511 Building - Arlene and Harold Schnitzer Center for Art and Design
June 2023 - Indefinitely
PNCA’s main campus building is a former federal post office designed by American architect, Lewis P. Hobart, which opened in 1919. Carved into the travertine of the Historic Hallway over eight of the doors on the ground floor are identical male “Chieftain” heads adorned in feathered headdress. They do not represent real people nor were the tribal people of this place a part of their making or compensated in any way. Conceptualized in 2018, PNCA Faculty and Lead Artist, Sara Siestreem (Hanis Coos) and former Director/Curator for the Center for Contemporary Art & Culture, Mack McFarland designed the ARROWHEAD project which would simultaneously decolonize and Indigenize the school. The concept was to commission eight Indigenous artists of the Columbia Bioregion to create architectural interventions into the building at these sites. Commissioned artists include: Lillian Pitt (Wasco/Warm Springs/Yakama), Greg Archuleta (Clackamas/Chinook/Santiam Kalapuya/Shasta), Greg Robinson (Chinook), Natalie Kirk (Warm Springs), Shirod Younker (Coquille/Miluk Coos),Sara Siestreem (Hanis Coos), Anthony Hudson/Carla Rossi (Confederated Tribes of Grand Ronde/Siletz), and Toma Villa (Yakama).
All through the pandemic the artists, McFarland, and Oregon Community Foundation kept working together to realize the commissioned works. In 2022, the institutional side of the project progression was rekindled with the inclusion of Hannah Bakken Morris, Assistant Director for the Center for Contemporary Art & Culture. After months of careful planning and collaboration with OCF and FFF, all of the commissioned works will be in their permanent installation sites by the end of May 2023. The original carving sites have received a new permanent intervention by Sara Siestreem and her team of mentees, Anna Peterson (American, They, Them, BFA, 2021, PNCA), and the entire 2023 PNCA Print Media MFA graduating class; Marvin Parra Orozco (Mexican American), Indo Fulcher (Black/Creole), Maritza Galvan (Mexican American, They, She), Olive Ritson (American), Will Mairs (Quaker, American, nb). As well as additional assistance from Chris Chandler at Neu Haus Press.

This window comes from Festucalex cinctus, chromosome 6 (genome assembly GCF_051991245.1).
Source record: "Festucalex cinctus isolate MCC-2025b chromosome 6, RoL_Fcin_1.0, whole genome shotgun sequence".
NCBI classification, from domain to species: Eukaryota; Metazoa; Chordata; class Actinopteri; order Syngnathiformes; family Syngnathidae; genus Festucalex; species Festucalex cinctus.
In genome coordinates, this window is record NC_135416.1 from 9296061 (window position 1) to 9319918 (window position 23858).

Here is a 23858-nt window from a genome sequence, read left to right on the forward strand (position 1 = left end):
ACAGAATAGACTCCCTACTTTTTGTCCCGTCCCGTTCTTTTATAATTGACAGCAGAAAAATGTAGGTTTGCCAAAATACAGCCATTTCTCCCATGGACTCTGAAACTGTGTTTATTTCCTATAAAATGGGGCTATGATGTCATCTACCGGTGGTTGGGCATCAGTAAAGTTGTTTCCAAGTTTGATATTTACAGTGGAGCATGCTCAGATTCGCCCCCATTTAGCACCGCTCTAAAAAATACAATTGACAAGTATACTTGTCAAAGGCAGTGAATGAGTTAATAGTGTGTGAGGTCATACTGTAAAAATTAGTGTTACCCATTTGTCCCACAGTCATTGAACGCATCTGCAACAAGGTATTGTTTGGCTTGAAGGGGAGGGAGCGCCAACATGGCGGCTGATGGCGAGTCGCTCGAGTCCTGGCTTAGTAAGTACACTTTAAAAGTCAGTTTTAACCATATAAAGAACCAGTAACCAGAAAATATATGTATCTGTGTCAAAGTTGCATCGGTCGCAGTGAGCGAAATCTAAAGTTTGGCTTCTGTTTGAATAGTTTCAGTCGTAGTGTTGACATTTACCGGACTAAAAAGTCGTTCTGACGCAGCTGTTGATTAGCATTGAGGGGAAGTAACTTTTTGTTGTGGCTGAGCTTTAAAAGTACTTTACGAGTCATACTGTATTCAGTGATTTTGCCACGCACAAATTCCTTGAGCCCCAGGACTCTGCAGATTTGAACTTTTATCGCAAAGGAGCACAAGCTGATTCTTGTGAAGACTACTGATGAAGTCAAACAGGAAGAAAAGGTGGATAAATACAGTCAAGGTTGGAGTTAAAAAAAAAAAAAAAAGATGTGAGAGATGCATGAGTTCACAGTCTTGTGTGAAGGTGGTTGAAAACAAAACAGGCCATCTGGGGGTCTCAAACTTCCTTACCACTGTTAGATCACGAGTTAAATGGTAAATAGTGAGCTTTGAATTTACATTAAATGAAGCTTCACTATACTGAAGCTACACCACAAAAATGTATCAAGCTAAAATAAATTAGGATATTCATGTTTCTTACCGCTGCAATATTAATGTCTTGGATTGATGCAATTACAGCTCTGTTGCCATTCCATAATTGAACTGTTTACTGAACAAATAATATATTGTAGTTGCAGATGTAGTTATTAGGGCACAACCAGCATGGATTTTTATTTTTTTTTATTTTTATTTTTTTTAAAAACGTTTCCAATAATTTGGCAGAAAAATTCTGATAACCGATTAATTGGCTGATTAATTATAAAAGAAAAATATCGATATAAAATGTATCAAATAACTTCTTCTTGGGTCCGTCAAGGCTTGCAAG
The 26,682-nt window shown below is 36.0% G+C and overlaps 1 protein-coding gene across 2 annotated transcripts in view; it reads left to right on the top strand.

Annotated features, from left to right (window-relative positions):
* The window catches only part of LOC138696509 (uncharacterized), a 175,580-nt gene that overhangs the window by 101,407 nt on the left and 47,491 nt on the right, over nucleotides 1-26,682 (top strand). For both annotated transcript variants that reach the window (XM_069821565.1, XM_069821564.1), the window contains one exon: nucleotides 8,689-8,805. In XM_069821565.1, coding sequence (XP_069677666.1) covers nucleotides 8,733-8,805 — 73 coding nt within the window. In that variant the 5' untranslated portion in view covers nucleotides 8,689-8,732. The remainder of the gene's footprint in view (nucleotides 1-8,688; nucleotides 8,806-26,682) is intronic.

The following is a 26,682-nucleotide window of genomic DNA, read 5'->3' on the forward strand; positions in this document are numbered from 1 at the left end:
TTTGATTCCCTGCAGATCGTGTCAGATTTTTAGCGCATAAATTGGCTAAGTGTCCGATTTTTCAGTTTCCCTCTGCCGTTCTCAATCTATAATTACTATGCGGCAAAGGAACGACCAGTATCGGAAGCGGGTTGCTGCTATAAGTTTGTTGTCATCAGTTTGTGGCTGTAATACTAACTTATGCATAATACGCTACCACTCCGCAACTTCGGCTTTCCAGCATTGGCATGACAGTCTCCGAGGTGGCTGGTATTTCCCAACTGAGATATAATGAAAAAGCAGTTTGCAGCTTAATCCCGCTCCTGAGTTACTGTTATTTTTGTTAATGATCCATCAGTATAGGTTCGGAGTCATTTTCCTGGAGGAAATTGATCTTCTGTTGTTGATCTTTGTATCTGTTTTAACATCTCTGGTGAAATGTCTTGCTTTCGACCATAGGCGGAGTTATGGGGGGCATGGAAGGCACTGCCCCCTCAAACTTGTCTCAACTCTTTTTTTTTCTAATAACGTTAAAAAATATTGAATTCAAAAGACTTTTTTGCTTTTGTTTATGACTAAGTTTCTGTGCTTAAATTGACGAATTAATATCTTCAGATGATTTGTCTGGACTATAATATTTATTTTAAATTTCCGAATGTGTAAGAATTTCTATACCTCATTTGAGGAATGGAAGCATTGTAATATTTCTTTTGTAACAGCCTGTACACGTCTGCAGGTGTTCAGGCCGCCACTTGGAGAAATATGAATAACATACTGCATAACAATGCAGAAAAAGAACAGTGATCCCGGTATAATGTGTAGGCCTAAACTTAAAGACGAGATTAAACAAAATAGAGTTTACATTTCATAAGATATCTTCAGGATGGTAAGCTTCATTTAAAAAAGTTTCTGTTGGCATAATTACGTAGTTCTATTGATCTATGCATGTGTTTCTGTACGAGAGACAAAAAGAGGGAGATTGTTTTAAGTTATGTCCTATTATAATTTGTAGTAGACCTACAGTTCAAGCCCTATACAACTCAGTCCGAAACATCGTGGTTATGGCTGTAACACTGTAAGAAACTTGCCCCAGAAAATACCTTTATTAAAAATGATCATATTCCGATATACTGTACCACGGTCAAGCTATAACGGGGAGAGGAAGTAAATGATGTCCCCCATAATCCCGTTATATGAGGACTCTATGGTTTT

"For a hundred years this subtle feature has been imprinting the fallacy of acceptability and elevation of colonial entitlement to Indigenous property to every person who enters the space. There is a certain safety to look at these historical instances because the authors are gone and the guilt is somehow further out there. It is more uncomfortable to look closer to home, to things we hold close, in our everyday lives. It is important to me to not only call out what I see as wrong but to try and do something to fix it with the momentum collectively created by illuminating the injustice. In this project we are trying to achieve that, to leave this place better than we found it.
We started this project before the social movement to dismantle racist monuments really gained footing here in this city but I consider this work connected to those ideas. We did this through formal channels, in collaboration with many entities. It took what felt like a long time and for the most part was pretty quiet. We were physically and legally safe. We compromised every step of the way, and by we, I mean all of the collaborators. What remains, I hope, is a prototype for the full circle solution to the demands of the ancestors and those living today to uphold our responsibility to the next generation. Maybe next time, it will not take so long."
- Sara Siestreem, Artistic Lead